Another way to understand what is going on here is to build your own toy docker system. See Containers the hard way: Gocker: A mini Docker written in Go.

Also insightful, the build toolchain is well-explained by Tiny Container Challenge: Building a 6kB Containerized HTTP Server!. Here they distinguish between crap you image has from building versus crap your image needs for running.

For reproducible research

Containerization may not be the ultimate tool for reproducible research but it is a start.

These seem to be two dominant toolchains of interest in this domain, Docker, and Apptainer (formerly Singularity). Docker is popular on the wider internet but Apptainer is more popular for HPC. Docker is cross-platform and easy to run on your personal machine, while Apptainer is linux-only (i.e. if you want to use Apptainer from not-linux, install a linux VM.) Apptainer can run many docker images (all?), so for some purposes you may as well just assume “Docker” and bear in mind that you might use Apptainer as an implementation detail. 🤞

A challenge here is that most containerization tutorials are about how to deploy a webapp for my unicorn dotcom startup, which is how they get features on Hacker News. That is useless to me. I want to Do Science™️. The thing which confused the crap out of me starting out is “what is the ‘inner loop’ of containerized workflow for science?”. I don’t care about all this stuff about deploying vast swarms of Postgresql servers or whatever, or finding someone else’s pre-rolled docker image; I need to develop some research. How do I get my code into one of these containers? How do I change which code is in the container as the project evolves? (and why do so few tutorials start from there?) How do I get my data in there? How does the blasted thing get onto the cluster? Why do tutorials rarely start from this?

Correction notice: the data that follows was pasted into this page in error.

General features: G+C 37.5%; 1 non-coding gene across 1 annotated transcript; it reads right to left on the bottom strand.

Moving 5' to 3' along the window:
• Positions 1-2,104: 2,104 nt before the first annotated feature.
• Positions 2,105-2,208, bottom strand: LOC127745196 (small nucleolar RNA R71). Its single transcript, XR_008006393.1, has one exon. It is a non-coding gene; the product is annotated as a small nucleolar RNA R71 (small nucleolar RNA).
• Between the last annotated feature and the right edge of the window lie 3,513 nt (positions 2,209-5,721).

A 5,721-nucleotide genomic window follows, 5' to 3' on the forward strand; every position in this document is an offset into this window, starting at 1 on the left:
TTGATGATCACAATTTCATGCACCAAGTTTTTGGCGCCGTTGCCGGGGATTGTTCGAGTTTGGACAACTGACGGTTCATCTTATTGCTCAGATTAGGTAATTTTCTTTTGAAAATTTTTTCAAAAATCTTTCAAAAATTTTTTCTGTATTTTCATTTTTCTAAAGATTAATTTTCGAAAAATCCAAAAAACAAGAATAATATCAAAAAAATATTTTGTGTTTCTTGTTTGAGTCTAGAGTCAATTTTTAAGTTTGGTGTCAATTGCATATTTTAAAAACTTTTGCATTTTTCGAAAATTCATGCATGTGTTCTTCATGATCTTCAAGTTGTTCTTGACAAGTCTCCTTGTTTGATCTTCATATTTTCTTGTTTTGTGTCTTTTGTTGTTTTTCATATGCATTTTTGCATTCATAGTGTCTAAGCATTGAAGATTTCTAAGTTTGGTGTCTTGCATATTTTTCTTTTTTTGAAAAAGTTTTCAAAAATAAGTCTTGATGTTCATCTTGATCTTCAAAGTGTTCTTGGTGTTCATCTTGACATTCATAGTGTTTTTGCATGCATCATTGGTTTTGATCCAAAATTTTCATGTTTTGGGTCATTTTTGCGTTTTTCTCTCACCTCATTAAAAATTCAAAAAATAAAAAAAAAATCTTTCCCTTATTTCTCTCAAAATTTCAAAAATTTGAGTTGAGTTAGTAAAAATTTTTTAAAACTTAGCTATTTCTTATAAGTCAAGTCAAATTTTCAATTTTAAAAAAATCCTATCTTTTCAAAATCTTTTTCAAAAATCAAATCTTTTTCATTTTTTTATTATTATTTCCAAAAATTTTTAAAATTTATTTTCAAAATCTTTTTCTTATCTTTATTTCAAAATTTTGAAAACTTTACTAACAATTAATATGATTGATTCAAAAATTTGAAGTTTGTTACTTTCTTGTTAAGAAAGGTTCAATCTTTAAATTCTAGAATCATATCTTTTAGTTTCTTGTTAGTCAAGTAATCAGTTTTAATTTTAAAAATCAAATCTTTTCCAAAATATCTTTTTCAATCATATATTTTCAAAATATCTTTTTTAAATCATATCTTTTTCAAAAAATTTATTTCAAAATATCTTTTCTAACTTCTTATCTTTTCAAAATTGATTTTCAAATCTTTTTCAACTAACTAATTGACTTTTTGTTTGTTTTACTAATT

Here are some more pragmatically useful ones for me. (TODO: rank in some pedagogic order.)

Tiffany Timbers gives a brisk run-through for academics. Jon Zelner goes in-depth with R in a series culminating in continuous integration for science. See Keunwoo Choi’s guide for researchers by example. The Alan Turing Institute containerization guide is an excellent introduction to how to use containers for reproducible science. Timothy Ko shows off a minimal python app development workflow cycle. Pawsey containerisation class (possibly based off software carpentry?). Alan Turing institute Docker intro.

A worked example, including many details and caveats that are normally glossed over is Jeremy Kun’s Searching for RH Counterexamples — Deploying with Docker.

Developing using

Apparently there are workflow specialised for exploratory development.

Development containers are a formalised approach. (see Overview). I wonder how much value is added here?